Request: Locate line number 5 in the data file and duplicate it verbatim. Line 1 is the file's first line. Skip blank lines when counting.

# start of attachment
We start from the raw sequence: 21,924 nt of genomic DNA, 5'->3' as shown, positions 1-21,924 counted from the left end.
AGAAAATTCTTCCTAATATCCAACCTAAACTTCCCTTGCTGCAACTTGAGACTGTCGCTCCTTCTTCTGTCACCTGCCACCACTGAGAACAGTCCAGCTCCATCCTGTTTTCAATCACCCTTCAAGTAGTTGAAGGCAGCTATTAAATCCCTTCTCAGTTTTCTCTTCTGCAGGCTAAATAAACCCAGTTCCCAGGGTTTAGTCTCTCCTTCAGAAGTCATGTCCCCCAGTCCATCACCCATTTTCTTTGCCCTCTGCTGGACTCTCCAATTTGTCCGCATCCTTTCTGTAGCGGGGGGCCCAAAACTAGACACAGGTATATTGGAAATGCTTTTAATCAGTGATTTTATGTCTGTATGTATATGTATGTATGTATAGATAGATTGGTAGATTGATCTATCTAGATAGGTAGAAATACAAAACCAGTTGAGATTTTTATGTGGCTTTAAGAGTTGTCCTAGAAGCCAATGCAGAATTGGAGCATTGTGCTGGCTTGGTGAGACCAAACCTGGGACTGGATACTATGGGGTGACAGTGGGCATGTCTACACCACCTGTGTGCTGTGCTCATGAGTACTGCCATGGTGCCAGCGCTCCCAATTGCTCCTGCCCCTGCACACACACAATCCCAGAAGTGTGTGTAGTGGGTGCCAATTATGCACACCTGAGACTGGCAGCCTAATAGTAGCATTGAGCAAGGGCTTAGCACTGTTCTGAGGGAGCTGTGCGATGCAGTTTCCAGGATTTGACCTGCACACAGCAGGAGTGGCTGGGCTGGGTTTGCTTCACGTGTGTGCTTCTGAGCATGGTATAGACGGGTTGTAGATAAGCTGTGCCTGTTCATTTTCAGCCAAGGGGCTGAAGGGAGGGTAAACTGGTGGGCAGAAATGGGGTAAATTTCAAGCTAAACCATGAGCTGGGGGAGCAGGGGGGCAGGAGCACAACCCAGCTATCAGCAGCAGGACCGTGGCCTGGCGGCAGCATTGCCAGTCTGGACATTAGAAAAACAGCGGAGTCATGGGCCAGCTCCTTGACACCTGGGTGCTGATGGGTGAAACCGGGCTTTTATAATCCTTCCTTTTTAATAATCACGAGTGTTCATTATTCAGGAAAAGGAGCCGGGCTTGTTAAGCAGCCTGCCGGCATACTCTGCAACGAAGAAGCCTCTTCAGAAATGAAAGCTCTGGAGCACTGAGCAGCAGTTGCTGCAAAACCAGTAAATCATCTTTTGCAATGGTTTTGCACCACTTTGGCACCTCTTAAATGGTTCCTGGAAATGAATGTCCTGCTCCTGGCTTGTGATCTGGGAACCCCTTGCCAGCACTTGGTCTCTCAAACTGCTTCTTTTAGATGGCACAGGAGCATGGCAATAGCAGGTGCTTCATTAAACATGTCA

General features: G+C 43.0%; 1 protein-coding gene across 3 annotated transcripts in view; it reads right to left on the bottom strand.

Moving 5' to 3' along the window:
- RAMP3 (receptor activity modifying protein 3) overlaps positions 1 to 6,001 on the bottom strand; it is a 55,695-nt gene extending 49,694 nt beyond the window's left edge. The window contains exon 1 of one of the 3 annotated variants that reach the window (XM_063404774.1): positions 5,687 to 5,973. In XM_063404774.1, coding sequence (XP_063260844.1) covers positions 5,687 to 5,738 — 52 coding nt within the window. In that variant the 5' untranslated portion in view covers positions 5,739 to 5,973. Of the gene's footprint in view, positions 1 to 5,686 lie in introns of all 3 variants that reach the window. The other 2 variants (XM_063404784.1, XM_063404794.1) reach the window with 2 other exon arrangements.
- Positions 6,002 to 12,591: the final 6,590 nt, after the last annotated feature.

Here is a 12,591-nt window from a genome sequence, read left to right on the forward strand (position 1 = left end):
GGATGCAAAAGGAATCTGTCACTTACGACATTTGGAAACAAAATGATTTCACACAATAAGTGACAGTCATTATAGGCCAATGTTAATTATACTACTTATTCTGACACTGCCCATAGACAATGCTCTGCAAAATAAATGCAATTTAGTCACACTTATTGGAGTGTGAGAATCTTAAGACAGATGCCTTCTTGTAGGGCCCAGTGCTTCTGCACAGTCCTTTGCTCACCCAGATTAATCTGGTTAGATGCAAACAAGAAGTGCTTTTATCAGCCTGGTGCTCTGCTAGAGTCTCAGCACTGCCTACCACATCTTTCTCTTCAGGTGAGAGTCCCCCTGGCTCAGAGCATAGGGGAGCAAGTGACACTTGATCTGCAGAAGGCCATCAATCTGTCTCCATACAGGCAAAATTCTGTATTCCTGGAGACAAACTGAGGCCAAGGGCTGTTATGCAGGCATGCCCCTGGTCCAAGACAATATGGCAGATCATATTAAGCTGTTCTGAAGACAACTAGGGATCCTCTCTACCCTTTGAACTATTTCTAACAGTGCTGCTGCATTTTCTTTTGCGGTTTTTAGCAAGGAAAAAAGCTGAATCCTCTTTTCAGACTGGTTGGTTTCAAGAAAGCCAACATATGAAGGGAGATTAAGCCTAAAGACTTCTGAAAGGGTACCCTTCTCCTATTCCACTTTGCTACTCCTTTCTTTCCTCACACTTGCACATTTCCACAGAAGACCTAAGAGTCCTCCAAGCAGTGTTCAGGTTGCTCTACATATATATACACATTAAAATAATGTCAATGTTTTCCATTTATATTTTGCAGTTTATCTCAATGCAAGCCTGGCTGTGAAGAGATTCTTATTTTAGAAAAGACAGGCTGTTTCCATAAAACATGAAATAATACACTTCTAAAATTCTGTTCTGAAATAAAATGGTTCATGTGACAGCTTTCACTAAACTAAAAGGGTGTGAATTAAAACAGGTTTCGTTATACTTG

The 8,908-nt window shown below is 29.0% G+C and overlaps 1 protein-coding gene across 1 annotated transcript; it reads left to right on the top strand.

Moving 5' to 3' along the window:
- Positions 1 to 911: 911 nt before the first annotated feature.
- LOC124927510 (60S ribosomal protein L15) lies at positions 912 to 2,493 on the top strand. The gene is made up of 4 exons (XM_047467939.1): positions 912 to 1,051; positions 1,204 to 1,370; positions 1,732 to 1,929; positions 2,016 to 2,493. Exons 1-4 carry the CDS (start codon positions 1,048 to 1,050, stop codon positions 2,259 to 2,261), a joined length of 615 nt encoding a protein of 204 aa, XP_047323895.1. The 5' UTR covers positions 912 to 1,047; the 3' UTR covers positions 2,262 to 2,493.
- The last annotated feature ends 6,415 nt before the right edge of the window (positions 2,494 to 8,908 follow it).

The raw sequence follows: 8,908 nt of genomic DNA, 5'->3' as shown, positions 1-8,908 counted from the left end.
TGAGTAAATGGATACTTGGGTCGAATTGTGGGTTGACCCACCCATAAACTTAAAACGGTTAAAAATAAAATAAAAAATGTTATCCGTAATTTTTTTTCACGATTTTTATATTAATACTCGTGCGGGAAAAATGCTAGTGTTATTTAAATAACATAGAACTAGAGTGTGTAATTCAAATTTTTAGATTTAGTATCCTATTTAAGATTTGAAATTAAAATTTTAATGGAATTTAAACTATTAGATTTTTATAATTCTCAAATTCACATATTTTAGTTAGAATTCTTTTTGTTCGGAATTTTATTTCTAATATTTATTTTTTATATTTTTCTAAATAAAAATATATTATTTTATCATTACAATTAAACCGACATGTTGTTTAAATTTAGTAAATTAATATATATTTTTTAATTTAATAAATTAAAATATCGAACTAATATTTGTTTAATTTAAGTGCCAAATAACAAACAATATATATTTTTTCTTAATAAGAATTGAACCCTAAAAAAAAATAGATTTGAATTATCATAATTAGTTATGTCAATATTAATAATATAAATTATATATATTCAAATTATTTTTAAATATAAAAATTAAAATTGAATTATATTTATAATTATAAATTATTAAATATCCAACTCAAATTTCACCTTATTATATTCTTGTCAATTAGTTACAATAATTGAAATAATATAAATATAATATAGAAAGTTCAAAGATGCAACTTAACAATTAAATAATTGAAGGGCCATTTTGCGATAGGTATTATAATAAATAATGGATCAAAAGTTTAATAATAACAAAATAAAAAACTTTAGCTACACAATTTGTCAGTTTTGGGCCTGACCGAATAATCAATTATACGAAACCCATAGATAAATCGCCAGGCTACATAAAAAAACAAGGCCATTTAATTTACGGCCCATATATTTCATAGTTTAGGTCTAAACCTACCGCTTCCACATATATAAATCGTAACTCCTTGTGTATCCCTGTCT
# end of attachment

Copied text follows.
- RAMP3 (receptor activity modifying protein 3) overlaps positions 1 to 6,001 on the bottom strand; it is a 55,695-nt gene extending 49,694 nt beyond the window's left edge. The window contains exon 1 of one of the 3 annotated variants that reach the window (XM_063404774.1): positions 5,687 to 5,973. In XM_063404774.1, coding sequence (XP_063260844.1) covers positions 5,687 to 5,738 — 52 coding nt within the window. In that variant the 5' untranslated portion in view covers positions 5,739 to 5,973. Of the gene's footprint in view, positions 1 to 5,686 lie in introns of all 3 variants that reach the window. The other 2 variants (XM_063404784.1, XM_063404794.1) reach the window with 2 other exon arrangements.